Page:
The Importance of Solidarity

Friday, 19th March 2010 at 2:07 UTC 2 comments

I’ve been meaning to write this blog post for a couple of weeks, spurred on by several different events, the most recent of which has been the Conservative Party’s use of the UNITE Union’s strike against British Airways to attack the Labour Party. To myself, Solidarity is a hugely important concept, and goes far beyond what the much-paled image amongst the Labour Leadership. In fact, it ought to be considered a part of our humanity, or of being civilised.

I want to start by saying that I don’t consider Labour to be the party of the Unions. This is to say that I consider Labour to have consistently failed Unions – from the miners strike to the fire-fighters strike, Labour have given the Unions very little return on their money, plus the occasional slap to the face. But Labour are still officially the party of the Unions and it is much more honourable to be taking money from the hardworking individuals in unions than from Lord Ashcroft. (I realise I have yet to say anything new whatsoever, bare with me).

But Solidarity is about more than Unions. Its about working with people on the things that matter to them. It is also about removing the boundaries that prevent us from working together. It is about believing that what hurts my neighbour also hurts myself, that when I need a neighbour I have no right to expect help if I have not first helped others. It is both an emotion and a goal, a process and a state of being. I try to tear down the fence that prevents others from experiencing the wealth and opportunities I experience, but I also act for them here and now.

Its certainly true that when Solidarity goes wrong, it usually ends in patronisation or some kind of corruption. If I say I’m acting in Solidarity with the First Nations most directly affected by Tar Sands, by way of an example, am I first and foremost asking them what they think the priorities are? There is room for initiative, but to show solidarity, one must meet as equals and listen. There is Solidarity with those closest to me, but this is merely helping out my friends; to misquote Jesus, even the Tories do that!

These boundaries that get in the way can be race, nation, gender, wealth, indeed anything upon which a segregation can be created. These walls create several effects. First, that people on one side cannot experience the privileges that are largely arbitrarily awarded to people on the other side. Second, that those on the latter side cannot appreciate life on the first side, and therefore feel they are justified in their current position. Third, it creates resentment, often both ways. So Solidarity can flow from communication, but it requires action to become a real and present force.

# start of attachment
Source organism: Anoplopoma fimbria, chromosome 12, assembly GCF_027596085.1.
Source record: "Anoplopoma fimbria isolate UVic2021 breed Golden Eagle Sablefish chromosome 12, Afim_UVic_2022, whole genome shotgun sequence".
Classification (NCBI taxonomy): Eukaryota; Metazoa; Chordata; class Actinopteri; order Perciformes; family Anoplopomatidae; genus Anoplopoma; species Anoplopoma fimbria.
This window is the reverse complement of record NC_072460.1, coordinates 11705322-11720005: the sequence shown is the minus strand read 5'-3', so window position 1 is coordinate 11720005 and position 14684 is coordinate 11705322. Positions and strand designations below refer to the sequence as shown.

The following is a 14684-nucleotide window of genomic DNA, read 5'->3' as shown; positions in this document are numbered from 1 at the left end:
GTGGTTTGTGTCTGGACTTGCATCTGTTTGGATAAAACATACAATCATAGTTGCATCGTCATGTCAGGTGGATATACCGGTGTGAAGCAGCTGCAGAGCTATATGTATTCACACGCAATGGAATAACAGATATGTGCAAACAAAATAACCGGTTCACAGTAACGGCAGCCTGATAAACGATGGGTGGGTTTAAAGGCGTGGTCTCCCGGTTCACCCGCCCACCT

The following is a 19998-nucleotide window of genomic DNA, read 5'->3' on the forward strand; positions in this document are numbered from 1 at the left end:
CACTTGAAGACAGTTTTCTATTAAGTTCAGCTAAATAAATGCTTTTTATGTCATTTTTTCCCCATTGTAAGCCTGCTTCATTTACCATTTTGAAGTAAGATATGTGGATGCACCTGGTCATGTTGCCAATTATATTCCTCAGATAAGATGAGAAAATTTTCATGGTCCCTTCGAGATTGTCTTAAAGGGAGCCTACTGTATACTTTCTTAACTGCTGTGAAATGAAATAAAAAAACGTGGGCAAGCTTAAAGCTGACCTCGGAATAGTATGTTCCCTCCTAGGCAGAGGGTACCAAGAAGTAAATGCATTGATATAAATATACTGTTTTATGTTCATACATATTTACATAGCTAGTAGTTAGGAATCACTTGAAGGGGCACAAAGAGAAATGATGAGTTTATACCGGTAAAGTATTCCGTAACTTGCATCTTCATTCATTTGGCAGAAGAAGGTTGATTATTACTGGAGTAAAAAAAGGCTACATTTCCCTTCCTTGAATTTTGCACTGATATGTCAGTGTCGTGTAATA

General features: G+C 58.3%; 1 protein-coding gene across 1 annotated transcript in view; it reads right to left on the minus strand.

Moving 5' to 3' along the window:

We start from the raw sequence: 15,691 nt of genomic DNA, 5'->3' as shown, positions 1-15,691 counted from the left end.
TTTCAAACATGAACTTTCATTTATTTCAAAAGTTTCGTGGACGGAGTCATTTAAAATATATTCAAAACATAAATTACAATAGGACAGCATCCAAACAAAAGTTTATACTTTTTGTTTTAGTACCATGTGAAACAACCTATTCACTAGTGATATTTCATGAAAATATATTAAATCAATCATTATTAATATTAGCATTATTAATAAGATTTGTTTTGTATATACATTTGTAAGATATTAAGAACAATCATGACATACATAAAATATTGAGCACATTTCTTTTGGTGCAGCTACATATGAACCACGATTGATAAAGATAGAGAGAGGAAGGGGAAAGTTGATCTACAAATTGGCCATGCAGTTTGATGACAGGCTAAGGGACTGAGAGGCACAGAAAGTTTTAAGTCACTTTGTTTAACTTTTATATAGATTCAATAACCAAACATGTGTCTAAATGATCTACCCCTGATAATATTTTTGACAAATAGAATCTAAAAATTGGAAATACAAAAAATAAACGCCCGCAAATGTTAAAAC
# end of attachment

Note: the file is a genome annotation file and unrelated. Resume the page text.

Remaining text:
Sometimes that action needs to be confrontational, to improve the lot of one group relative to another, and sometimes it needs to be conciliatory, taking down the walls and bringing people together as equals. I can’t claim to be an expect in deciding which is which. What I do know is that without Solidarity, without considering the needs of the other, without looking at what I have and realising there are few valid reasons that I should have so much when others have so little, is a necessary step towards creating a more civilised world. The endless pursuit of profit at the expense of others, or the maintenance of these divides simply prevents us from relating to each other properly as humans. As such, they prevent us from experiencing life in all its fullness.

Advertisements

Entry filed under: Britain, Community, Labour Party, News, Politics, Unionism.

Labour vs Obama: Joining or Participating? Oscar Romero: Saint for the Poorest

2 Comments Add your own

  • 1. Lois  |  Monday, 22nd March 2010 at 13:45 UTC

    The “Conservative Government”? Graham, unless the election’s happened very, very quietly and quickly, the Tories are not in power here. Yet, anyway.

    Reply
  • 2. Corey James Soper  |  Tuesday, 23rd March 2010 at 19:15 UTC

    Solidarity can be stilted or stifled due to Trade Unionism; they can divide Workers into different industrial blocs and between skilled and unskilled workers, employed and unemployed – feelings of Labour Aristocracy often prevents worker militancy.

    Truly, solidarity should be anti-Union and encompass all workers if capitalism is to be resolutely smashed; but that’s just me being an Anarcho-purist.

    In the meantime, unions are great but most of the leadership are sallow bourgeois milquetoasts.

    Graham, what is the party of the Unions? The SWP ;)? Hell, the BNP has supported more strikes than Labour recently.

    Reply

Leave a Reply

Fill in your details below or click an icon to log in:

WordPress.com Logo

You are commenting using your WordPress.com account. Log Out / Change )

Twitter picture

You are commenting using your Twitter account. Log Out / Change )

Facebook photo

You are commenting using your Facebook account. Log Out / Change )

Google+ photo

You are commenting using your Google+ account. Log Out / Change )

Connecting to %s

Trackback this post  |  Subscribe to the comments via RSS Feed


My Twitter Updates

Blog Stats

  • 76,750 visits

Copyright Info